Building off momentum from a bipartisan meeting hosted by President Trump, lawmakers are racing to craft a plan to protect so-called ‘Dreamers’–but Democrats and Republicans are still far apart on how to fix the Deferred Action for Childhood Arrivals program.
In a news conference Wednesday, the president likely made that negotiation even harder– by insisting again that any immigration deal must include funding for a border wall.
“We need the wall,” he said. “Any solution has to include the wall because without the wall, it all doesn’t work.”
The president’s comments came as congressional leaders huddled at the Capitol to discuss immigration reform. House Majority Leader Kevin McCarthy, House Minority Whip Steny Hoyer, Senate Majority Whip John Cornyn and Senate Minority Whip Dick Durbin attended the meeting. Cornyn told reporters lawmakers have made enough progress in negotiations to potentially announce the framework of an immigration deal by the end of next week.
Democrats want DACA protections to be tied to a spending deal as government funding is set to expire on January 19th, but Republicans insist it won’t be part of a spending bill.
House Republicans have introduced their own proposal, the first piece of legislation to emerge following the president’s meeting with lawmakers. The measure from Reps. Michael McCaul, R-Texas, Bob Goodlatte, R-Virginia, Raul Labrador, R-Idaho, and Martha McSally, R-Arizona, dubbed the Securing America’s Future Act, would pair border security funding with stricter enforcement of immigration laws.
For DACA recipients, the Republican measure would allow provide recipients temporary legal status that would require renewal every three years. That status would allow them to work and travel overseas freely, but would require them to “make use of existing paths to green cards,” according to a summary of the legislation. The measure would also end the diversity visa program and terminate the process that allows citizens and green-cards holders to sponsor family members for immigration – which Republicans refer to as chain migration – by allowing only those groups to sponsor spouses and minor children.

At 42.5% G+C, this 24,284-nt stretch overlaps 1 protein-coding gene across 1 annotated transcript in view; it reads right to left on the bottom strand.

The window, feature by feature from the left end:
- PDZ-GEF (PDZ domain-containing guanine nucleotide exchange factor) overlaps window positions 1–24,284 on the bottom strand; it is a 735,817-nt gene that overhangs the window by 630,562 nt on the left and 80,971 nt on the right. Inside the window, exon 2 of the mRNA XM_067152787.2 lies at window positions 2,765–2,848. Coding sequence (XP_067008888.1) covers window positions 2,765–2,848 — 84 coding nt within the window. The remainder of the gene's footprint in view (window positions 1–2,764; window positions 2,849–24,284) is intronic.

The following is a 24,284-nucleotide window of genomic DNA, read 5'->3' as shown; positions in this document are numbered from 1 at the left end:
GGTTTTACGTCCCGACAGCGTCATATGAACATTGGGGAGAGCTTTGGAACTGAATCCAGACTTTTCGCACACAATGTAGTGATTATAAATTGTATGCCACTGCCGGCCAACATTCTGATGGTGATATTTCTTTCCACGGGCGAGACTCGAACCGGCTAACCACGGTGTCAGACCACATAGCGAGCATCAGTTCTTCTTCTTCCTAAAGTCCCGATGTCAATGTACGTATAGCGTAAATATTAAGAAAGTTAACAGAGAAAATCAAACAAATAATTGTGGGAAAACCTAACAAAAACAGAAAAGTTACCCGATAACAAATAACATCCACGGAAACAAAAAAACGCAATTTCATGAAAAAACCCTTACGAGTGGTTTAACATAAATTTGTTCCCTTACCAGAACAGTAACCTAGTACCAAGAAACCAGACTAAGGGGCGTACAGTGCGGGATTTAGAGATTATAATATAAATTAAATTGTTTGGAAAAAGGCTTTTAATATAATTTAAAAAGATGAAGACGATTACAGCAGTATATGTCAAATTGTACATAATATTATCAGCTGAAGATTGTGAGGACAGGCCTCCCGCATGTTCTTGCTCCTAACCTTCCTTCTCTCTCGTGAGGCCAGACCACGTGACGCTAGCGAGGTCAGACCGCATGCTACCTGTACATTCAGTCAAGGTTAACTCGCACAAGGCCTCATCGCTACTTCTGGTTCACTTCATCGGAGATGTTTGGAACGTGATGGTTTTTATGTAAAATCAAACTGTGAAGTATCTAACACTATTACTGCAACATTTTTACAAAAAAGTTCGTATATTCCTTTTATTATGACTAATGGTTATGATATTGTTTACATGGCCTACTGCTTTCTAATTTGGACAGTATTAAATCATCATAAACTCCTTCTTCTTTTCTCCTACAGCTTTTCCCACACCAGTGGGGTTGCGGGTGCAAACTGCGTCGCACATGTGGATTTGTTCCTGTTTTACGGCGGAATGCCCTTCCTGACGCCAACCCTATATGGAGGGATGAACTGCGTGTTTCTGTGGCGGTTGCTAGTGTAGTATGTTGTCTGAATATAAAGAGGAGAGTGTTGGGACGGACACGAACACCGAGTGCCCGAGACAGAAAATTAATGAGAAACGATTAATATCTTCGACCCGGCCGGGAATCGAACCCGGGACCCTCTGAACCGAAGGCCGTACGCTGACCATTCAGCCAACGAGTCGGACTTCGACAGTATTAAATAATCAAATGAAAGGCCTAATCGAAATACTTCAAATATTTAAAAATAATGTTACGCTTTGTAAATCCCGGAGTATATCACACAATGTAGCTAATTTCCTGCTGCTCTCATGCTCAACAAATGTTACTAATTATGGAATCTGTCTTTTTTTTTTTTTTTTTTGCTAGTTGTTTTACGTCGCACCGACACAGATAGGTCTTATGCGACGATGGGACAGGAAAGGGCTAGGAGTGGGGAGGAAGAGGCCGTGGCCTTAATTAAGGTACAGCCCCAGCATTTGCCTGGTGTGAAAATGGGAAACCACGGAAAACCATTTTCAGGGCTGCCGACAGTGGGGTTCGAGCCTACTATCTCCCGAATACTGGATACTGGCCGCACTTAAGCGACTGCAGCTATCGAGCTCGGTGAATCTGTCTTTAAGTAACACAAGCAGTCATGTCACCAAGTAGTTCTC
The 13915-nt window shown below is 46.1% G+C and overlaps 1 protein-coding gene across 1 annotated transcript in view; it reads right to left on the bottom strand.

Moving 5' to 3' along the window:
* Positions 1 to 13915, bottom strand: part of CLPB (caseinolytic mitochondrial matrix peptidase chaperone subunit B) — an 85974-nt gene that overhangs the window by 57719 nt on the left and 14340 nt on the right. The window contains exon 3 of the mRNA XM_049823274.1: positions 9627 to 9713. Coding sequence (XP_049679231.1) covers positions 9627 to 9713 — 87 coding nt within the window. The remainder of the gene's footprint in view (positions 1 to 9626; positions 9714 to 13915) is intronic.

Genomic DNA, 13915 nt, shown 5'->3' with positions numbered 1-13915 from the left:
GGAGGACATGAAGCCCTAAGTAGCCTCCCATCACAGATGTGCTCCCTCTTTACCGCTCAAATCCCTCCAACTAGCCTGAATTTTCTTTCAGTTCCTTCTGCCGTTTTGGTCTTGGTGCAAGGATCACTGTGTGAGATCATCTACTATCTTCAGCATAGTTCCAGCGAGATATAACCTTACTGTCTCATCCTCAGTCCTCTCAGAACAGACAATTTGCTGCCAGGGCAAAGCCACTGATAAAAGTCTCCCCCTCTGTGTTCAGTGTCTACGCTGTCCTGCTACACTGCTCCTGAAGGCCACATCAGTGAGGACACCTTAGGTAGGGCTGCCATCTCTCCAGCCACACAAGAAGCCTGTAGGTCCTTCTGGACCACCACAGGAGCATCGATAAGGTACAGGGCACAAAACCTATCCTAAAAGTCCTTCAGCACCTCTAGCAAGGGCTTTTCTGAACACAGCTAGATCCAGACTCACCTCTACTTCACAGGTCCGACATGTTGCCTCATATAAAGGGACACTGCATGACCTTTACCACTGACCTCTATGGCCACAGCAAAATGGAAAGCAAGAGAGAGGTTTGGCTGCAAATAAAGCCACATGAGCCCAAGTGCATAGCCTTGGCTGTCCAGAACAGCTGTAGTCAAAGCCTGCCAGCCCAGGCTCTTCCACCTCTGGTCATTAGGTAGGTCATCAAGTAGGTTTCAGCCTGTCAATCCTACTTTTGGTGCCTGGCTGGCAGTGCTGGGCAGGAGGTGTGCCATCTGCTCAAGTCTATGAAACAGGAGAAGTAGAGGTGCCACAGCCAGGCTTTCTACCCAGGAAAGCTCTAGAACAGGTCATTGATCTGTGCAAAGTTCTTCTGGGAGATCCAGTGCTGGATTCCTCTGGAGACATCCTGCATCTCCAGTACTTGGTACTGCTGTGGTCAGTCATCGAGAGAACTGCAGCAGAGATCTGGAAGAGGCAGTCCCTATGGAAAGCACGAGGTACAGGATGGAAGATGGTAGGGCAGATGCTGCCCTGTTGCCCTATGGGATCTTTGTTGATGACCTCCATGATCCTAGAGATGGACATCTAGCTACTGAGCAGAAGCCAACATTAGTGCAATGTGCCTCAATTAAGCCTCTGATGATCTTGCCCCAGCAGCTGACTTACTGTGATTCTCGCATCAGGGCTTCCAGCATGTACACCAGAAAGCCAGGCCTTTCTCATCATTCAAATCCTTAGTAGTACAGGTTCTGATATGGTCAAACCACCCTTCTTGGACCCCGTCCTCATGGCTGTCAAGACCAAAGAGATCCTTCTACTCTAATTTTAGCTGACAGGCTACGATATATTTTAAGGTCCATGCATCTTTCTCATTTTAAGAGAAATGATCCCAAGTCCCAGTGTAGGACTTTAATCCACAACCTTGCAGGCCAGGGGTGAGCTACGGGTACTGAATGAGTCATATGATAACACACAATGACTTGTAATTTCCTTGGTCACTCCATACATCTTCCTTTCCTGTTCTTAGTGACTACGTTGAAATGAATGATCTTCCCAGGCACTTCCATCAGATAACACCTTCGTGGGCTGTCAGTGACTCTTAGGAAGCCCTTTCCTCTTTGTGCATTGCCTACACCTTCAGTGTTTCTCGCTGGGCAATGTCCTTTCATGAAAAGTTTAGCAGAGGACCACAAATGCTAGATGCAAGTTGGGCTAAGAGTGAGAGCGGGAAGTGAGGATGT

The Senate is taking a more bipartisan approach with a so-called “gang of six” – Senators Michelle Bennet, D-Colo., Dick Durbin, D-Ill., Jeff Flake, R-Ariz., Cory Gardner, R-Colo., Lindsey Graham, R-S.C., Bob Menendez, D-N.J. – meeting Wednesday.
“Well, I just know that we can’t wait for the House to actually draft a bill and move it in that process,” Flake said. “It’s gotta start in the Senate and we’ll see where it goes in the House.”
As lawmakers work to find a solution, a federal judge in San Francisco Tuesday night temporarily blocked the administration from ending the DACA program, which applies to roughly 800,000 undocumented immigrants brought to the U.S. as children. The administration announced the drawdown of the program in September, saying it would be phased out by March.
The ruling from U.S. District Judge William Alsup said the administration must resume receiving DACA renewal applications for existing enrollees while lawsuits play out in court.
“The ruling last night in no way diminishes the urgency of solving the DACA issue,” Senate Minority Leader Chuck Schumer said.
The president reacted to the case by calling the court system “broken and unfair.”
White House Press Secretary Sarah Sanders called the ruling “outrageous” and said the issue should “go through the normal legislative process.”
While some lawmakers are eyeing a bipartisan deal, President Trump has acknowledged the political landmines that might exist, especially if they turn to comprehensive immigration reform.
“If we do this properly, DACA, you’re not so far away from comprehensive immigration reform,” the president said Tuesday. “If you want to take it that further step, I’ll take the heat, I don’t care.”
Prominent conservatives have already criticized the president for his immigration comments.